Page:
Hillary Clinton Picks Up Endorsement Of League Of Conservation Voters

This is the first time in decades the environmental group has endorsed before the primary elections.

The League of Conservation Voters endorsed Hillary Clinton Monday, giving her a boost from a major environmental group in the Democratic presidential primary.

"When it comes to fighting the climate crisis, the stakes couldn’t be higher -- and we are confident that Hillary Clinton is the right person for the job," LCV Action Fund President Gene Karpinski said in a statement. "With her proven history of leadership, strong environmental record, and a campaign committed to building a clean energy future, Hillary Clinton is without a doubt the most effective leader to stand up to Big Polluters and push forward an aggressive plan to tackle climate change and get it done."

The Clinton endorsement is the earliest the group has ever come out in favor of a presidential candidate. 

LCV President Gene Karpinski and Board Chairwoman Carol Browner, who served as Environmental Protection Agency administrator under President Bill Clinton, will make their announcement Monday during a campaign appearance with the former secretary of state in Nashua, New Hampshire.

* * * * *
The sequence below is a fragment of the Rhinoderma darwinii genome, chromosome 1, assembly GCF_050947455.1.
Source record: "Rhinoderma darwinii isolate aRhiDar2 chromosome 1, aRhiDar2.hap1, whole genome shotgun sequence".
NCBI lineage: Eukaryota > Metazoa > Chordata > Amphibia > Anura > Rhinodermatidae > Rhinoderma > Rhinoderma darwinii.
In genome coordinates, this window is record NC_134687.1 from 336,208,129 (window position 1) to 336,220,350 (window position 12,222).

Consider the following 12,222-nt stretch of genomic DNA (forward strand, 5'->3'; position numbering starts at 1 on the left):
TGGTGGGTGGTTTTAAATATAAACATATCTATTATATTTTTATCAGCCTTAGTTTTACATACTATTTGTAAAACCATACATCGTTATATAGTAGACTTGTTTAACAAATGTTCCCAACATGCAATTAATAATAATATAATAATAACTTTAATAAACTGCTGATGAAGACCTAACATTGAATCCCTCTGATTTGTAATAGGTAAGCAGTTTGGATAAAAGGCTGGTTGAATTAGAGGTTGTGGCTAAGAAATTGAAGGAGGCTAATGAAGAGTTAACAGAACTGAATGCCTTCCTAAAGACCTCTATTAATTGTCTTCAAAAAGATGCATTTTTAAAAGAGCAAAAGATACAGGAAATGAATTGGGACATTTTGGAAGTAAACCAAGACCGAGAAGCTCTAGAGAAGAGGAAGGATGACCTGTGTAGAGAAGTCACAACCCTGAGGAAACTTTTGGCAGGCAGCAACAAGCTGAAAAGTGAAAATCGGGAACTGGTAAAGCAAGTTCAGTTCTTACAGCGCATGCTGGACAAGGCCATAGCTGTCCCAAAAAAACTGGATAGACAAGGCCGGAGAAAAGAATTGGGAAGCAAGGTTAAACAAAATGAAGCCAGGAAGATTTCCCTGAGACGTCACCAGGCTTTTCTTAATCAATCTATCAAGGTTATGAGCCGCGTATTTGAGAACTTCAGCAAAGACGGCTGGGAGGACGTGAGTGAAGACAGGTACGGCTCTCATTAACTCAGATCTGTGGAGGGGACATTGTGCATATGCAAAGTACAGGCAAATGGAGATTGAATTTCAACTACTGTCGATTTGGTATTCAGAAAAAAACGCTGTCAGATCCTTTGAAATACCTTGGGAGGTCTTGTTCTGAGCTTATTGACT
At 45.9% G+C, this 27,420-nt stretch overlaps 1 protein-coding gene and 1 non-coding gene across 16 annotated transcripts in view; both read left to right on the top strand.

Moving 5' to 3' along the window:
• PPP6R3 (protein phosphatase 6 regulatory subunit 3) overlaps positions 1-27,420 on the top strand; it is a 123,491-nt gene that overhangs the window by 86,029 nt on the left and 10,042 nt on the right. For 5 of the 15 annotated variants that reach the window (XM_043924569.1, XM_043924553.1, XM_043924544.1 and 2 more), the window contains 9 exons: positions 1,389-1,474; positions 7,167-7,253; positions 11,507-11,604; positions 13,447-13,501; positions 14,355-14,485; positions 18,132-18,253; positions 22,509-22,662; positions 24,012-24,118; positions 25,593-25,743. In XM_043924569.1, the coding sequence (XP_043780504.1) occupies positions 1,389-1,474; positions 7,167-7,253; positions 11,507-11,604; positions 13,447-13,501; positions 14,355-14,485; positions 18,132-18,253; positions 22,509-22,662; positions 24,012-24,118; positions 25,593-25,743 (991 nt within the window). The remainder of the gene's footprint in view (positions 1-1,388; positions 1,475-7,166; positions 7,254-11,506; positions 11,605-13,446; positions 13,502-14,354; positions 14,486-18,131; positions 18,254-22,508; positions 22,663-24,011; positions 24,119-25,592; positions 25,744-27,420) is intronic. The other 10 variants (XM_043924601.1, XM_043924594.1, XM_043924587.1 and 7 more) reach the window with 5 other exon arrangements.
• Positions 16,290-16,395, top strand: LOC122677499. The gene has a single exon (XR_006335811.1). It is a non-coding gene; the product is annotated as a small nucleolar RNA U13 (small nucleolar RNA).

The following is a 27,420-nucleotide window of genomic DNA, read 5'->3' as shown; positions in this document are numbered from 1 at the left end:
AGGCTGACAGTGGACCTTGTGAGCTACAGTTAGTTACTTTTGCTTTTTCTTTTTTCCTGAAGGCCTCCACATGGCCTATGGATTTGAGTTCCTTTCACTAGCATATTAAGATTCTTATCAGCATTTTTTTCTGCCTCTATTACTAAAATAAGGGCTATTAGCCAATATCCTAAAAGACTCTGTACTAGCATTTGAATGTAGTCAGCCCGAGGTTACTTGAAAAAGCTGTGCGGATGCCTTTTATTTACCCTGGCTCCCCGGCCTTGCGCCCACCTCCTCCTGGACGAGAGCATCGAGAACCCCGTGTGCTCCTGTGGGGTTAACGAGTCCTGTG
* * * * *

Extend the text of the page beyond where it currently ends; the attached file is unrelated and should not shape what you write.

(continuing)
Sen. Bernie Sanders (I-Vt.) has a stronger voting record in Congress than Clinton on environmental issues, according to LCV's scorecard. A spokesman for the group told The Washington Post, which first reported the news of the endorsement, that it counts votes where a lawmaker was absent as a "no" vote, so Clinton's score as a New York senator was lower because she was often away from Washington while running for president in 2008.

In late September, Clinton announced her opposition to the Keystone XL pipeline -- long after her primary competitors had done so. Labor and environmental groups were relieved when she finally made a decision.

LCV spent $30 million in the 2014 elections, a record amount for the group. 

Clinton has steadily been amassing endorsements from outside groups, far outpacing both Sanders and former Maryland Gov. Martin O'Malley (D).

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